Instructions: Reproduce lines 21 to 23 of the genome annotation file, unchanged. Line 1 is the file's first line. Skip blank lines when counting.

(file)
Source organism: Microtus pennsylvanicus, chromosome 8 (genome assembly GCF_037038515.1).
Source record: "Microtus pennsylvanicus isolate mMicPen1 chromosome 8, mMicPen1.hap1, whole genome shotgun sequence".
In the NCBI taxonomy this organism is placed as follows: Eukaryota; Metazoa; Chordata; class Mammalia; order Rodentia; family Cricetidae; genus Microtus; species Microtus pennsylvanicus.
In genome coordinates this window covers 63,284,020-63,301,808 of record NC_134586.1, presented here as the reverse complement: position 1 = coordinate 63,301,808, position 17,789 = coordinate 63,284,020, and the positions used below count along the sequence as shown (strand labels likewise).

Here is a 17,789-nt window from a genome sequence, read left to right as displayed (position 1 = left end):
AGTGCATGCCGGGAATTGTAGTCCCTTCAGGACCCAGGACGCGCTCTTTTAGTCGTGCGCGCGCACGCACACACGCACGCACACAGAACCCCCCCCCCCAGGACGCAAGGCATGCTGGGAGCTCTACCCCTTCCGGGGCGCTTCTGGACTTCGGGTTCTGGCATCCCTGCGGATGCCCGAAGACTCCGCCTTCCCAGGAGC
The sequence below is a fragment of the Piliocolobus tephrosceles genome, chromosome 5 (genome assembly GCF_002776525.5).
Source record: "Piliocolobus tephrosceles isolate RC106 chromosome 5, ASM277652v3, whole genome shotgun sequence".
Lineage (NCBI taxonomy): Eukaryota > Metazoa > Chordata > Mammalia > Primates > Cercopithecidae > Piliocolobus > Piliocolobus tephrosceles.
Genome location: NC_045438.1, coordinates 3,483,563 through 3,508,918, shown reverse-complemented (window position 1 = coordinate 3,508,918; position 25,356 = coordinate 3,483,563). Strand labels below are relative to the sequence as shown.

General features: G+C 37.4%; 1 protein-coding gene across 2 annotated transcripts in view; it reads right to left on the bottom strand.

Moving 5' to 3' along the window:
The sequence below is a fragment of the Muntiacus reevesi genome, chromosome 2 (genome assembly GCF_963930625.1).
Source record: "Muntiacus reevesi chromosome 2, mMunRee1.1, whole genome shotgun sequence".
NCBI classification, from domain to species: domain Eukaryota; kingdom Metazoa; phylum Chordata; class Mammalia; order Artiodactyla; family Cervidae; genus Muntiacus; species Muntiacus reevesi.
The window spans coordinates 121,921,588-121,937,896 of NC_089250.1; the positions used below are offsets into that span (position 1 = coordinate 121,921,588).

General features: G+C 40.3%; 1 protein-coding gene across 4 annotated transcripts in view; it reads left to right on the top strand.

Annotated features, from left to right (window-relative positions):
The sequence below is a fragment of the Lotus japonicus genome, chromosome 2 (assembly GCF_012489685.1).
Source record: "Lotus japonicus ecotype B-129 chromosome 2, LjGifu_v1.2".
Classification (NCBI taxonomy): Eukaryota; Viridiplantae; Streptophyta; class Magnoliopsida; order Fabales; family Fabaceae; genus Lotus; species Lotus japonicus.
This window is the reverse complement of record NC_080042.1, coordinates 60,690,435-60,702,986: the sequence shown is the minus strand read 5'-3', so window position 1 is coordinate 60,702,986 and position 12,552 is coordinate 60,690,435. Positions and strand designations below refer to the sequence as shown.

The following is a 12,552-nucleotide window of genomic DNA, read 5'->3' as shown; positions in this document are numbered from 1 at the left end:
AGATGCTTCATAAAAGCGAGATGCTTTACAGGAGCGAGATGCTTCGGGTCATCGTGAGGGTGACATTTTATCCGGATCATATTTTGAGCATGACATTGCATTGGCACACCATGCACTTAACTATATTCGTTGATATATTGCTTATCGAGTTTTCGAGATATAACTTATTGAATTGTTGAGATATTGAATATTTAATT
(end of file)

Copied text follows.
Classification (NCBI taxonomy): Eukaryota; Viridiplantae; Streptophyta; class Magnoliopsida; order Fabales; family Fabaceae; genus Lotus; species Lotus japonicus.
This window is the reverse complement of record NC_080042.1, coordinates 60,690,435-60,702,986: the sequence shown is the minus strand read 5'-3', so window position 1 is coordinate 60,702,986 and position 12,552 is coordinate 60,690,435. Positions and strand designations below refer to the sequence as shown.

The following is a 12,552-nucleotide window of genomic DNA, read 5'->3' as shown; positions in this document are numbered from 1 at the left end: